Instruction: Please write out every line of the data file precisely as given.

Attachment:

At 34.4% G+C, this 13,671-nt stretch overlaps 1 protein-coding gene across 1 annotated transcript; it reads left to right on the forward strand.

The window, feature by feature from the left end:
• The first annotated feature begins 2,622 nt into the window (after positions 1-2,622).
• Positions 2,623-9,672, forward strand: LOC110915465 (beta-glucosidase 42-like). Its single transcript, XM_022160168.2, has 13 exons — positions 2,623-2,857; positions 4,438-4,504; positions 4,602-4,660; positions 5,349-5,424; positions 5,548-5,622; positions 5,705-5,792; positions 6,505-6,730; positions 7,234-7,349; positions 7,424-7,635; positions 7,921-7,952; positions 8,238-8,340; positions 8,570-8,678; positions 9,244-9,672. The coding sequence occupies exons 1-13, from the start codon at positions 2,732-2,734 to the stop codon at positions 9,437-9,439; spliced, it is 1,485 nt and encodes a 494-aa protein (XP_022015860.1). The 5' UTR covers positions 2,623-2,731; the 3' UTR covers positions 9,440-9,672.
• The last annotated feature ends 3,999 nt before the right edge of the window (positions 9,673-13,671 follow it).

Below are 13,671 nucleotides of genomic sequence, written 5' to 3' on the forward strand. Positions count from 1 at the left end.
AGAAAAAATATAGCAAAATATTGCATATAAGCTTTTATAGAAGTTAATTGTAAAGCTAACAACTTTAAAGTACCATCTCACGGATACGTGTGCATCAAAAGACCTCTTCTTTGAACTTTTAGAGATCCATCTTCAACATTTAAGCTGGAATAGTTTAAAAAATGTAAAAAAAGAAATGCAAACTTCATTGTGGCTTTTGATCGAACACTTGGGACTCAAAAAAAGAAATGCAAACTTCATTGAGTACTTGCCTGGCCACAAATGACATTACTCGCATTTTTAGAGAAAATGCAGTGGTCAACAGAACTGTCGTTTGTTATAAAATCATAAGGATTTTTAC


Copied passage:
At 34.4% G+C, this 13,671-nt stretch overlaps 1 protein-coding gene across 1 annotated transcript; it reads left to right on the forward strand.

The window, feature by feature from the left end:
• The first annotated feature begins 2,622 nt into the window (after positions 1-2,622).
• Positions 2,623-9,672, forward strand: LOC110915465 (beta-glucosidase 42-like). Its single transcript, XM_022160168.2, has 13 exons — positions 2,623-2,857; positions 4,438-4,504; positions 4,602-4,660; positions 5,349-5,424; positions 5,548-5,622; positions 5,705-5,792; positions 6,505-6,730; positions 7,234-7,349; positions 7,424-7,635; positions 7,921-7,952; positions 8,238-8,340; positions 8,570-8,678; positions 9,244-9,672. The coding sequence occupies exons 1-13, from the start codon at positions 2,732-2,734 to the stop codon at positions 9,437-9,439; spliced, it is 1,485 nt and encodes a 494-aa protein (XP_022015860.1). The 5' UTR covers positions 2,623-2,731; the 3' UTR covers positions 9,440-9,672.
• The last annotated feature ends 3,999 nt before the right edge of the window (positions 9,673-13,671 follow it).

Below are 13,671 nucleotides of genomic sequence, written 5' to 3' on the forward strand. Positions count from 1 at the left end.
AGAAAAAATATAGCAAAATATTGCATATAAGCTTTTATAGAAGTTAATTGTAAAGCTAACAACTTTAAAGTACCATCTCACGGATACGTGTGCATCAAAAGACCTCTTCTTTGAACTTTTAGAGATCCATCTTCAACATTTAAGCTGGAATAGTTTAAAAAATGTAAAAAAAGAAATGCAAACTTCATTGTGGCTTTTGATCGAACACTTGGGACTCAAAAAAAGAAATGCAAACTTCATTGAGTACTTGCCTGGCCACAAATGACATTACTCGCATTTTTAGAGAAAATGCAGTGGTCAACAGAACTGTCGTTTGTTATAAAATCATAAGGATTTTTAC